Just over a year ago Corporal Nathan Cirillo died while on sentry duty at the National War Memorial in Ottawa. Defenceless because carrying only an unloaded rifle, he was shot twice in the back by a Canadian-born Islamist. Right after the murder, the attacker jumped back into his car, drove it straight to the Canadian Parliament’s entrance and was able to get into the building where he was finally shot to death by the security personnel.
Canada was shattered. The funeral of Nathan Cirillo had been attended by thousands, including official representations of the armed forces, police, firemen and other public service groups. There was a speech by the Prime Minister Stephen Harper; the leader of the Liberal Party, Justin Trudeau, was also present.
A few weeks after this tragedy the Canadian Conservative government sent soldiers and six CF-18 fighters to the war with ISIS in Syria on a mission of bombing strategic targets. Since October 30th, 2014, Canadian pilots have completed over 1,100 combat flights.
An active participation in a war in which the real stake is saving the Western civilization did not gain approval of the Liberal opposition who believed that Canada should concentrate only on “peace missions” and limit its combat role to “training jobs” far from the battlefield. This idea was included in the list of election promises by Justin Trudeau. It is just one more proof that the Liberals stubbornly try to defeat ruthless, evil ideologies by naive half-measures which are carefully crafted to avoid even the most far-fetched accusations of intolerance, racism or xenophobia. Not that long ago the just-nominated Canadian defence minister, Sikh Harjit Sajjan, was trying to convince the public in one of his media interviews that it is possible to peacefully approach ISIS (whose political creed is mostly expressed through decapitating its opponents and Christians) via diplomatic channels (sic).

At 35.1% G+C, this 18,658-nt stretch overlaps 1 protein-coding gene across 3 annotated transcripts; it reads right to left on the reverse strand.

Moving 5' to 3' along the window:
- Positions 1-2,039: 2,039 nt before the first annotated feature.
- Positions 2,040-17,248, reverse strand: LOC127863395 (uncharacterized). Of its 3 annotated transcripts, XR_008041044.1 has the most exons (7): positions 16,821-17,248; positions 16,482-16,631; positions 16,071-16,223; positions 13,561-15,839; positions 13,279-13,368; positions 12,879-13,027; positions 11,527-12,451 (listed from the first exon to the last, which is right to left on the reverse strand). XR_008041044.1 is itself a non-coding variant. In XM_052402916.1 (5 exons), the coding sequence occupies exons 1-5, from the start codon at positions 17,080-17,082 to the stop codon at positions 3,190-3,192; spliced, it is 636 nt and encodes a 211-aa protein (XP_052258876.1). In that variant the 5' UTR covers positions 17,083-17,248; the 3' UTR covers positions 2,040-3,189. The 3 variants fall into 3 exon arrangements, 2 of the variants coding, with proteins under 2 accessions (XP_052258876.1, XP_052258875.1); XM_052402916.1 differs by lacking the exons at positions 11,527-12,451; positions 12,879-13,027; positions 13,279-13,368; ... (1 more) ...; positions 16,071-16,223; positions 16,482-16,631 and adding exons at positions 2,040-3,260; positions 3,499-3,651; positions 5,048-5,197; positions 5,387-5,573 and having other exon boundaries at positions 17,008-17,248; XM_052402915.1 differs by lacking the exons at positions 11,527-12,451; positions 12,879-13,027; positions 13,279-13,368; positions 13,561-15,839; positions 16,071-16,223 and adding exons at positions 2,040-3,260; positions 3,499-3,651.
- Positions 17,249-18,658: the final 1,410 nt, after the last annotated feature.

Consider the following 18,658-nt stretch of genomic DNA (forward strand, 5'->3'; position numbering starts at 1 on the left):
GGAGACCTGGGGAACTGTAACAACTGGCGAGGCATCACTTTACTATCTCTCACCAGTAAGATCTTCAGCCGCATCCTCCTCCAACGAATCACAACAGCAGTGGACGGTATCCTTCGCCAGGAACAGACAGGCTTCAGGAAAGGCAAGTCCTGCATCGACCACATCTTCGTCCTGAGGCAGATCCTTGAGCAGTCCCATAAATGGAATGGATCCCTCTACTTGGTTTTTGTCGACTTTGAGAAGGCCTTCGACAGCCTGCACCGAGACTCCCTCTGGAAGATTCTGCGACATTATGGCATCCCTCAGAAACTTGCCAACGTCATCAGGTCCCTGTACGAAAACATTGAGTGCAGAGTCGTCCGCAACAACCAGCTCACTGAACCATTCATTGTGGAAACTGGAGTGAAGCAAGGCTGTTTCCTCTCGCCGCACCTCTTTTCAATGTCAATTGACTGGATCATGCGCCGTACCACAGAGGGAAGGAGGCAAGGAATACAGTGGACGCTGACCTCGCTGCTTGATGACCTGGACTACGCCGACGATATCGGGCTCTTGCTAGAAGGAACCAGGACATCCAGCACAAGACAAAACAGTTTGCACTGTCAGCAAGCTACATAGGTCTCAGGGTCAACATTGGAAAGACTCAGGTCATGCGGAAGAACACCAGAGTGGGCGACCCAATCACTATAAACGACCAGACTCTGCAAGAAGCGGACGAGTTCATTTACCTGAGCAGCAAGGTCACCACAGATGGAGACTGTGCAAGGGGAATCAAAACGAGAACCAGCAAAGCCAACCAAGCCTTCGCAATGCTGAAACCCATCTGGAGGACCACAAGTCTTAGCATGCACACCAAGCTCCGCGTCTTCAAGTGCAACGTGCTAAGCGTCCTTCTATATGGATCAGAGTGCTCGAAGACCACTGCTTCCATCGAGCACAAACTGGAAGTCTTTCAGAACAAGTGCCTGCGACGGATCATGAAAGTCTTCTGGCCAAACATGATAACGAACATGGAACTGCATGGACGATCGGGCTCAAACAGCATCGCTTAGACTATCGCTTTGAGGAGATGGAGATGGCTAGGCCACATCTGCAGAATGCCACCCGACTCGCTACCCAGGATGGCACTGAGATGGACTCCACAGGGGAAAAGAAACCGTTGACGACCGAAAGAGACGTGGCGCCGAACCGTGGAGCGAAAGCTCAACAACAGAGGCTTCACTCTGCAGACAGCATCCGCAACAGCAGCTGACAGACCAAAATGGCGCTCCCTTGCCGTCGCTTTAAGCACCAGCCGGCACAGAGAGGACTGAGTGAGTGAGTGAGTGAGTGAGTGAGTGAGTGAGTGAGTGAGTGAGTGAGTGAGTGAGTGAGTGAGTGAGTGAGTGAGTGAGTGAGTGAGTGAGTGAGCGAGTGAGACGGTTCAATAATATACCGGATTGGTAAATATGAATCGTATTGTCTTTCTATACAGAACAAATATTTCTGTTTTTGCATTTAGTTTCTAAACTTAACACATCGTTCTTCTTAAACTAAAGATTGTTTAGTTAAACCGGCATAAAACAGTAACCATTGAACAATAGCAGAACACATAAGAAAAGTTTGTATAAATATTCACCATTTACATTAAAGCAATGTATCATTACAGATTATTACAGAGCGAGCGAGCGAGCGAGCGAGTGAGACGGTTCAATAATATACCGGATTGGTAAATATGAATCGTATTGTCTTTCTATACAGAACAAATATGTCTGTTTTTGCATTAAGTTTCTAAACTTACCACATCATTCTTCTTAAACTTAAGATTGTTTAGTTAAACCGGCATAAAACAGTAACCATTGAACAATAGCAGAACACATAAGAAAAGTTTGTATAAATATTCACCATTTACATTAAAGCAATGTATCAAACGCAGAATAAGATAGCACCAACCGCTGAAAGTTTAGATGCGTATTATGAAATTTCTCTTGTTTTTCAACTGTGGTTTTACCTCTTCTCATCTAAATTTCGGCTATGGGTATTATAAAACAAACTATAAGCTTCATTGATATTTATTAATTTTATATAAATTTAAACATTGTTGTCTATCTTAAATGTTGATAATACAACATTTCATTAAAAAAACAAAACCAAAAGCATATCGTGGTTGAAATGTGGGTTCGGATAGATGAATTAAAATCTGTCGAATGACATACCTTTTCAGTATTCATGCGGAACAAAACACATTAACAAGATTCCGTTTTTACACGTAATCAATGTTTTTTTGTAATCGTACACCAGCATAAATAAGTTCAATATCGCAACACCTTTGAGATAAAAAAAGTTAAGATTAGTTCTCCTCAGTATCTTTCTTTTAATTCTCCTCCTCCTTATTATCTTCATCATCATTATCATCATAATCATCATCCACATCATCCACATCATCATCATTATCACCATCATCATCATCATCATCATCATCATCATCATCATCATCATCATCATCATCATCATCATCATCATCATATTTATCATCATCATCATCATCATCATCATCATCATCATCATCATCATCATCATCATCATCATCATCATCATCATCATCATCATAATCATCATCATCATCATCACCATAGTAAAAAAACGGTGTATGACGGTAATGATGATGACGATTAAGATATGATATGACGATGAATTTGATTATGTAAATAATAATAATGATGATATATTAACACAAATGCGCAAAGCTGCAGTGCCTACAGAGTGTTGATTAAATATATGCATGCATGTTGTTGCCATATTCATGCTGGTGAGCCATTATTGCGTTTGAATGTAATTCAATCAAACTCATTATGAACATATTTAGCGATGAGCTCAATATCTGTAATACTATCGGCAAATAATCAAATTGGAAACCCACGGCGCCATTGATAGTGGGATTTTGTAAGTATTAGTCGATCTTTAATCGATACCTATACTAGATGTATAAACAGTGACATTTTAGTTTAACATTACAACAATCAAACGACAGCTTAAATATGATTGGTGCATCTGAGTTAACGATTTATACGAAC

After the November 13th terrorist attacks in Paris one would think that the Prime Minister’s tone could become at least more firm and realistic. This did not happen. Trudeau, asked at a press conference if he would annul his intention to withdraw the Canadian fighter planes from Syria, declared only that it was “too early” to make any decisions.
As of now, Canadian warplanes still attack ISIS targets in Iraq and Syria but the lack of firmness on the part of the new Canadian government, as well as its constant evasive maneuvering in regard to this subject, do not bode well for the future. The government-sponsored CBC persists in its strategy of disinformation and soft-pedalled rhetoric. Difficult questions are not asked and uncomfortable facts are ignored; what’s worse, this applies not only to the Middle Eastern and Russian affairs. Political correctness and multicultural doublespeak have managed to seriously circumvent common sense in every sphere of public discourse.
Accepting 25,000 refugees from Syria before Christmas 2015 was another of Trudeau’s election promises. In this case also, the government, media and many well-intentioned people seem to ignore some important facts such as, for example, that thirteen percent of Syrian migrants identify with the Islamic State. Nobody cares to mention either that at least one of the terrorists who attacked the Bataclan theatre in Paris had made the “migration” journey from Greece to Austria and France just before committing this atrocity. The media loudly talk about “acts of terror” but only whisper about the Islamic radicals standing behind them and planning the destruction of Christianity and Western civilization. Is this only in order not to offend those Muslims who restrict themselves to praying in a mosque?
During the Prime Minister’s press conference preceding his trip to the G20 economic summit in Turkey, Justin Trudeau told us that he was not aware of any Canadian victims of the terror attacks in Paris. It is too bad that he did not understand the prophetic meaning of Nathan Cirillo’s death and that he doesn’t know how to behave with honour in a world of lost values and vanished faith.